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Roadmap to Understanding your Qualified Domestic Relations Order (QDRO)

November 20, 2018

 

Your QDRO Roadmap

 

It may be a very difficult, frustrating venture to navigate through the Employee Retirement Income Security Act (ERISA), the Internal Revenue Code,  various state law, and separate retirement benefit plan rules that employers may have. There is no perfect Qualified Domestic Relation Order and every draft will be unique. Each familial situation and employer benefit plan are different requiring much thought to be put into any division of retirement that may occur. Knowing this, you can make the process more manageable by identifying what you can and cannot include in the order to streamline this procedure. While this roadmap is not exhaustive, it should give you a good idea of what should and should not be included in an order helping you get started.

 

First, determine what your Order is:

Ensure your plan administrator determines whether the order is as draft order or an executed order. The distinction here is important, because if the order is a draft, then you will need to double check to make sure that your administrator reviewed the order to make sure that there were no corrections that needed to be made before requesting that the order be executed by the Court. On the other hand, if the order has already been executed, then it should be reviewed for qualification status.

 

Before moving towards qualification, your order should ensure that this order includes a few things such as:

 

  • The order is issued under your state’s domestic relations law.  Each state has its own requirements so any judgement, decree, or order must be drafted in accordance of such.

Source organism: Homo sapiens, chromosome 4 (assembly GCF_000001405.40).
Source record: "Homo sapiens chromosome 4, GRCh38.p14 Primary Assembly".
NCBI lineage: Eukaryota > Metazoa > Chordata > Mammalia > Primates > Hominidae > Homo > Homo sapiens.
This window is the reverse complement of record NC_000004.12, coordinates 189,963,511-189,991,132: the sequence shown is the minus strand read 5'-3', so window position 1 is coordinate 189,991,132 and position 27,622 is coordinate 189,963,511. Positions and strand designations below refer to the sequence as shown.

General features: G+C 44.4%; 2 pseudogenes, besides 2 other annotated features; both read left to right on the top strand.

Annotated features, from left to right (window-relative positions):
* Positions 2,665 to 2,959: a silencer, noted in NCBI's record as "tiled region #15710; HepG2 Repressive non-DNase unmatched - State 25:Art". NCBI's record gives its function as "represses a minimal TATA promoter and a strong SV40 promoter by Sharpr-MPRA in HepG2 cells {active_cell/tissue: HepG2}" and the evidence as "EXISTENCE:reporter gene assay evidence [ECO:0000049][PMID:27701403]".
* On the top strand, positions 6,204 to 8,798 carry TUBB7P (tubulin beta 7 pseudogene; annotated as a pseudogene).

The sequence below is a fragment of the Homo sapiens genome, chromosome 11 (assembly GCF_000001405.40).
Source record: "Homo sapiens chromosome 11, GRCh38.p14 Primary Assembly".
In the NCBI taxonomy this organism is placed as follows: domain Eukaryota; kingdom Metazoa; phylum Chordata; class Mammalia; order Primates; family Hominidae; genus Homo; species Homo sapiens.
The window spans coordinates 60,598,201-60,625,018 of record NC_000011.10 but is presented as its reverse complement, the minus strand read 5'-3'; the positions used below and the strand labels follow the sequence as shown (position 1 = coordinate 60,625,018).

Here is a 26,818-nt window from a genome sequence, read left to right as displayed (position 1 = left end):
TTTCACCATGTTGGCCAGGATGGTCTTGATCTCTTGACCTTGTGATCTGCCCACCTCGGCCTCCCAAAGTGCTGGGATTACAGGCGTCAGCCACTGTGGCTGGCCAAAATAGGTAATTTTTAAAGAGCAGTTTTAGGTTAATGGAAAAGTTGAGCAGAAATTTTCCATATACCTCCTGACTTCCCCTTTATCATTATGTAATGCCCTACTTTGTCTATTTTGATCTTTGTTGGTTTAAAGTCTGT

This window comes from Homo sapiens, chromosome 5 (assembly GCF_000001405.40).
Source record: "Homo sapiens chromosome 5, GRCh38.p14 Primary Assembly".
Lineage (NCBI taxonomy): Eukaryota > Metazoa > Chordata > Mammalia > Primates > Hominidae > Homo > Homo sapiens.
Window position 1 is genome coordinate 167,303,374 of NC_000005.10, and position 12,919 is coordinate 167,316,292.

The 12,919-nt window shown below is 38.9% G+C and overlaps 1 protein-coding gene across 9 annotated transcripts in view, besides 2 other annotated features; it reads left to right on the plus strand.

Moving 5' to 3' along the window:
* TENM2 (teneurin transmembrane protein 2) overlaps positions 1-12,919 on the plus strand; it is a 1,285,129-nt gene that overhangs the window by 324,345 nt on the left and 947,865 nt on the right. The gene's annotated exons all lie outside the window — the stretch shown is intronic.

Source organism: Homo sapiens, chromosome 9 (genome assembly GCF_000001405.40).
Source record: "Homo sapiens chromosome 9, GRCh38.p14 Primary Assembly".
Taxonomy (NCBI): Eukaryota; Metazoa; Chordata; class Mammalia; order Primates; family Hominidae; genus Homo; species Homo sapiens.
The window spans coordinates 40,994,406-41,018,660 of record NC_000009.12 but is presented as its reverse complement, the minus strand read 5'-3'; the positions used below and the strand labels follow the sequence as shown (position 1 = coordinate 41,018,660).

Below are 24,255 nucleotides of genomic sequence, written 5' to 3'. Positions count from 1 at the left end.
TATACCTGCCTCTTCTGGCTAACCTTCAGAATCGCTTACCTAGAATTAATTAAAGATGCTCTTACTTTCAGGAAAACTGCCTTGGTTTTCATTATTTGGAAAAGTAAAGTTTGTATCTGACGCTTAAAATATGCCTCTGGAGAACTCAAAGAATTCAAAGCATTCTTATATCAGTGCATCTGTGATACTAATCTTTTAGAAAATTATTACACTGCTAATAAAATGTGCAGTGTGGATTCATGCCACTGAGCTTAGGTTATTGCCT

• The order must also be related to child support, alimony, or marital property rights. The property rights must be those of either a spouse, former spouse, child, or dependent.

  • The order must be issued by the State Court, which has the authority to do so.

 

Make sure it is ready for Qualification

 

They should document when the order was received and review the document in a timely manner to ensure that it is qualified. Every qualified order must contain certain provisions. Make sure that each order contains:

 

  • The name of the retirement plan

  • The full name and last known mailing address of the plan participant

  • The full name, last known mailing address, and status whether the be child, spouse, child, dependent, or former spouse of each alternate payee

  • The percentage or amount of the benefits that are to be paid to the alternate payee as well as the duration for which the order applies.

  • Directions to the benefits provider requiring payment to the alternate payee.


Make sure these are left out: